Trump’s voter fraud commission wants the voting history, party ID and address of every voter in America

The chair of Donald Trump's Election Integrity Commission has penned a letter to all 50 states requesting their full voter roll data, including the name, address, date of birth, party affiliation, last four Social Security number digits and voting history back to 2006 of potentially every voter in the state.

In the letter, a copy of which was made public by the Connecticut Secretary of State, Kris Kobach said that "any documents that are submitted to the full Commission will also be made available to the public."

On Wednesday, the office of the vice president released a statement saying "a letter will be sent today to the 50 states and District of Columbia on behalf of the Commission requesting publicly-available data from state voter rolls and feedback on how to improve election integrity."

Under federal law, each state must maintain a central file of registered voters. Different states collect different amounts of information on voters. While the files are technically public record, states usually charge fees to individuals or entities who want to access them. Political campaigns and parties typically use these files to compile their massive voter lists.

[All this talk of voter fraud? Across the US, states Republican and Democratic found almost none]

In May, President Donald Trump created a commission to investigate alleged acts of voter fraud after he claimed, without evidence, that 3 million to 5 million illegal immigrants voted illegally in the 2016 election. The commission is chaired by Kobach, who is Kansas' Secretary of State, a voter-fraud hardliner.

Connecticut's Secretary of State, Denise Merrill, said in a statement that Kobach "has a lengthy record of illegally disenfranchising eligible voters in Kansas," and that "given Secretary Kobach's history we find it very difficult to have confidence in the work of this Commission." Earlier this month a federal judge fined Kobach $1,000 for "presenting misleading arguments in a voting-related lawsuit," according to Politico.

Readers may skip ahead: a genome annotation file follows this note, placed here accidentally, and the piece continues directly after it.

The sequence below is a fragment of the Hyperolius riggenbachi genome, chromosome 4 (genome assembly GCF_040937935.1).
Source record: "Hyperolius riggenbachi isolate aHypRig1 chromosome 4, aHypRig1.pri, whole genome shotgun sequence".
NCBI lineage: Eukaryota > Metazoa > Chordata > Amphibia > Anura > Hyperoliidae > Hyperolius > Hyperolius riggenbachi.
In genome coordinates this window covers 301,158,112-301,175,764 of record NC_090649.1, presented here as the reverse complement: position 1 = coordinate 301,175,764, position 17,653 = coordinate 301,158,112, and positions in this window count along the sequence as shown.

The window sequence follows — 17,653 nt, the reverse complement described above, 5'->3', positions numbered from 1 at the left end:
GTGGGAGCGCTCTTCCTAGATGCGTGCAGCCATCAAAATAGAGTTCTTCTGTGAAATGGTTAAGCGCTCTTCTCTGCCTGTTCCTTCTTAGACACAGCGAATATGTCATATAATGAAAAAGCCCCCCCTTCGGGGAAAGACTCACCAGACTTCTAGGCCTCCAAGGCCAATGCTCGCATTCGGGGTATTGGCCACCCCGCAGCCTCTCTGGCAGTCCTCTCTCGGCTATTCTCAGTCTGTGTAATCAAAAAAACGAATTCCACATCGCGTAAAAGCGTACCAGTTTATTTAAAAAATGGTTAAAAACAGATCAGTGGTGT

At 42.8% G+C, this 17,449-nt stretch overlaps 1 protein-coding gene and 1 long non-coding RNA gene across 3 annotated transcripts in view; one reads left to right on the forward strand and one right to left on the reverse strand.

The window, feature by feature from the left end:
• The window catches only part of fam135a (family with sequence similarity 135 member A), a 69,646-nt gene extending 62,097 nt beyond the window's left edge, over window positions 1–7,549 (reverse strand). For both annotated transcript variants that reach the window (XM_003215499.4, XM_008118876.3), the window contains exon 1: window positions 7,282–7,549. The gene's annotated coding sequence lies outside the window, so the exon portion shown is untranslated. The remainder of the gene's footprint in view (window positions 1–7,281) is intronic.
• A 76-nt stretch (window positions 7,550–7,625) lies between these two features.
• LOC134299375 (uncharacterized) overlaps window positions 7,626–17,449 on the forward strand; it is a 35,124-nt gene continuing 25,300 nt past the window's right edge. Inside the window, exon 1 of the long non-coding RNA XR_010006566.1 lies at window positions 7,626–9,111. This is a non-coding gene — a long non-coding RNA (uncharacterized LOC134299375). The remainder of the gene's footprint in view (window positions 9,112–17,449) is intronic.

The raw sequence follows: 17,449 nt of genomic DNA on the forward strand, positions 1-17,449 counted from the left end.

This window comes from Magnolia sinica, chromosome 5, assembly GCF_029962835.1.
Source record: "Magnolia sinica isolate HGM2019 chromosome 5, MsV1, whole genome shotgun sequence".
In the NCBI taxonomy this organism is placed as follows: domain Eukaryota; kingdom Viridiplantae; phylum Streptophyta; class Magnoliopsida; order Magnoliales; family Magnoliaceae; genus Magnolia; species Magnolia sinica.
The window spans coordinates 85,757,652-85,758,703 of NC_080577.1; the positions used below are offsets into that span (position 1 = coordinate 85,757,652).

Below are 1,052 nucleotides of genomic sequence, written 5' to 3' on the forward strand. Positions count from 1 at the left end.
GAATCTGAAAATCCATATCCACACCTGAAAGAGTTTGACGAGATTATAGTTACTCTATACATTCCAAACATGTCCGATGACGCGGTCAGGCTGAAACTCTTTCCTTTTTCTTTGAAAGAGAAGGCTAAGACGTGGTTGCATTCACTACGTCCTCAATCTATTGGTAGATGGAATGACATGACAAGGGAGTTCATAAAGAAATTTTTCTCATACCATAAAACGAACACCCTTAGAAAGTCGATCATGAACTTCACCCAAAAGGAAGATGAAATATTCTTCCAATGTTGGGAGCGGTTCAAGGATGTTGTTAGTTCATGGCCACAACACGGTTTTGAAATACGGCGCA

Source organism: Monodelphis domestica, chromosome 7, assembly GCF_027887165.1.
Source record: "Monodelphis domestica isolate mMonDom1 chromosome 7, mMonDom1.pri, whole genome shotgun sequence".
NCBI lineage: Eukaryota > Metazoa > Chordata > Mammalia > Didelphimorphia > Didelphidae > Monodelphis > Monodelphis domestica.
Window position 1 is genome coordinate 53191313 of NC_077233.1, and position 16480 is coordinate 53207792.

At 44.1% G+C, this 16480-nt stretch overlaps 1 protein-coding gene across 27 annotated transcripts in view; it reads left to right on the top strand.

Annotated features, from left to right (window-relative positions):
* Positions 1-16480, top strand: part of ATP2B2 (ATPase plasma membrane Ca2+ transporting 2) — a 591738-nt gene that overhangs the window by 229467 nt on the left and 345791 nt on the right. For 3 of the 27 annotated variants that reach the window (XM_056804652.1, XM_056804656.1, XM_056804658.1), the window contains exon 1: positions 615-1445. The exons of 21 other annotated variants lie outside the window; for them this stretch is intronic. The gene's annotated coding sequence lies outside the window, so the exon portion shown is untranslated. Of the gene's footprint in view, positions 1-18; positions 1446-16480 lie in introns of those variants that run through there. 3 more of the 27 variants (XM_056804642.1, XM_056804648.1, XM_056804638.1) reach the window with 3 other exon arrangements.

Advocates for voting rights and civil liberties are also sounding alarm over the letter. "The concern is that this is going to be used to justify regressive and disenfranchising federal law," said Myrna Pérez, deputy director of the Democracy Program at the NYU Law School's Brennan Center, in an interview.

Vanita Gupta, CEO of The Leadership Conference on Civil Rights and former head of the Department of Justice's Civil Rights Division, said on Twitter that the letter is "laying the groundwork for voter suppression, plain & simple."

The White House press office did not return a request for comment on this story. A spokesman for Kobach in the Kansas Secretary of State's office referred an inquiry to an email address listed in the Commission's letter. The Commission did not return a request sent to that email address.

Trump and his allies have said the Commission's work is necessary to prevent what they call widespread instances of voter fraud. But evidence for such fraud is exceedingly thin. Secretary Kobach has made it a central issue of his tenure and has achieved a total of nine voter fraud convictions. Most were older Republican voters, and at least one claims he was targeted for an "honest mistake."

Academics who have studied the issue for decades say voter fraud — particularly of the type that strict ID laws championed by Kobach and others are intended to combat — is vanishingly rare, and that voter ID requirements are a burdensome solution to a practically non-existent problem. A federal judge ruled that some of Kobach's proposed ID requirements constituted a "mass denial of a fundamental constitutional right."

[How charges of voter fraud became a political strategy]

While civil liberties advocates are concerned with what Kobach might do with what would amount to a nationwide voter file, privacy advocates worry about the implications of making such data available to the public, as the Commission says it intends to do. It hasn't specified how it would make the data available.

"Why does a random member of the public … need to know when you last voted and what your political party is?" asked the Brennan Center's Perez. "I think that access to this data in the wrong hands could always leave the opportunity for mischief. In this particular instance I'm worried about harassment as well."

States are "stewards of (this) public information," said Perez. "Once it leaves their hands in this way, there's no telling whose going to get it, and how, and what they're using it for."